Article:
What started with a couple of handfuls of hunting buddies getting together for a sociable evening 22 years ago has grown into an event that is one of the hottest tickets in town.

Once again, the Grand Valley Safari Club's (GVSC) annual event sold out quickly, for a good reason. A game dinner of government-inspected elk, bison, boar, and turkey, about $30,000 worth of door prizes and a live auction are just three of them.

"We moved it to a Quonset 20 years ago and then it's just grown from 30 people to 350 people," says GVSC president Kevin Firkus. "We've had great support over the years from sponsors and people attending."

It has been held at pretty much every hall around these parts and has settled into the Cochrane Lions Event Centre since it opened, allowing it to grow to the size it is today. Firkus says they could have easily sold another 100 tickets this year.

"It's a great function," he says. "People get to visit and enjoy the meal and the evening. We've got a fantastic group of guys who do the cooking and everything, and it has been a success for many years."

Most are from the Cochrane area, but some have been coming from Grande Prairie, interior B.C., and Saskatchewan for a decade.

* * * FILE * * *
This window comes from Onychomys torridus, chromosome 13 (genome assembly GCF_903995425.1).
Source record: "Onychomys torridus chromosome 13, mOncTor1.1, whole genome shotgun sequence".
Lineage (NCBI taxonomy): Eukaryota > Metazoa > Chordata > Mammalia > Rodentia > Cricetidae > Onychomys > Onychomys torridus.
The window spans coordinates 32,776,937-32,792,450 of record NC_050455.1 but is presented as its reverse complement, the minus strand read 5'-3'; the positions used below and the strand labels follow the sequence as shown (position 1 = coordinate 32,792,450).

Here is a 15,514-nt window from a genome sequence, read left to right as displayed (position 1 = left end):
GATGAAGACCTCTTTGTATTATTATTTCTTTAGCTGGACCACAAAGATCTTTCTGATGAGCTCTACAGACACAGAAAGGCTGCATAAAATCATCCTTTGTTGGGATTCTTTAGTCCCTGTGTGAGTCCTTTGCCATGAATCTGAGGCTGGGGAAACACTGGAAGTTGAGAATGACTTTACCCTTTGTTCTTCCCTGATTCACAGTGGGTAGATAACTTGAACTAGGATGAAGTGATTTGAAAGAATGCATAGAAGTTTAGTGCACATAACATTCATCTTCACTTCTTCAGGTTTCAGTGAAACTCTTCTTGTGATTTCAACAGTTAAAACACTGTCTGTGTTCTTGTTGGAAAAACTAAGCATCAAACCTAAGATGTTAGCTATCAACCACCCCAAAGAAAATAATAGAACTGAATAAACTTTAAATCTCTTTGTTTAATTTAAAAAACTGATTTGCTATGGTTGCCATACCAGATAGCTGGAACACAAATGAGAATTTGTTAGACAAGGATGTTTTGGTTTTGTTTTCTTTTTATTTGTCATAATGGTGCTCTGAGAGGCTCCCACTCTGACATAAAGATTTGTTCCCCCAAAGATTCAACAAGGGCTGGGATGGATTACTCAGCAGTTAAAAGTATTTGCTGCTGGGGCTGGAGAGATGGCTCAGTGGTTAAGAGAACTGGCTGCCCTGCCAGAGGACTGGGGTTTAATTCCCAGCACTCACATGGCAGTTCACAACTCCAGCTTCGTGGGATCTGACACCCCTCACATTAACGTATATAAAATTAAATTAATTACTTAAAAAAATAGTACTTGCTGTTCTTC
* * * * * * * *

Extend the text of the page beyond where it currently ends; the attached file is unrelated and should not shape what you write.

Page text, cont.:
"People who have been there always want to come back, and we try to get the tickets to the people who have supported us over the years first. If there's any left, we get them out."

Hunters againChris Connon helps to keep emcee/auctioneer John Copithrone on track.

They also have a secret weapon in John Copithorne, who as emcee and auctioneer keeps things moving along.

"If there's ever a fundraiser that needs somebody who can really do the job, that's Mr. Copithorne. He steps up when needed, and for us, we couldn't ask for any better."

The night raises upwards of $20,000 each year and has been able to support many causes, including youth outdoor education courses and programs, Veteran Hunters, and the Cochrane Activettes food bank.

Veteran Hunters donationVeteran Hunters founder Todd Hisey, centre, accepts a $5,000 donation from Chris Connon, left, and Kevin Firkus.

At the function, they presented a $5,000 donation to Veteran Hunters. Firkus says they have welcomed the involvement of Veteran Hunters for the last few years.

"It's a good group to support. They're a big help and whether they're veterans or first responders, we all owe a pile to all those guys who work on the frontline for the military or provide the first response."

The guest speaker was Jeremy Evans, the Grizzy Dude, who last fall released the book "Mauled" about how he survived a grizzly attack and the life lessons he learned along the way.

"His speech was absolutely amazing. You know you get a group of 350 outdoorsmen and they all yak; especially after COVID, everybody's visiting. When he spoke. it was the first time I'd heard the whole place go silent.

"What he said was very inspirational--no matter what you're up against, do not quit."

The dinner returns next year around this time, and, as it has for years, tickets are sure to fly out the door.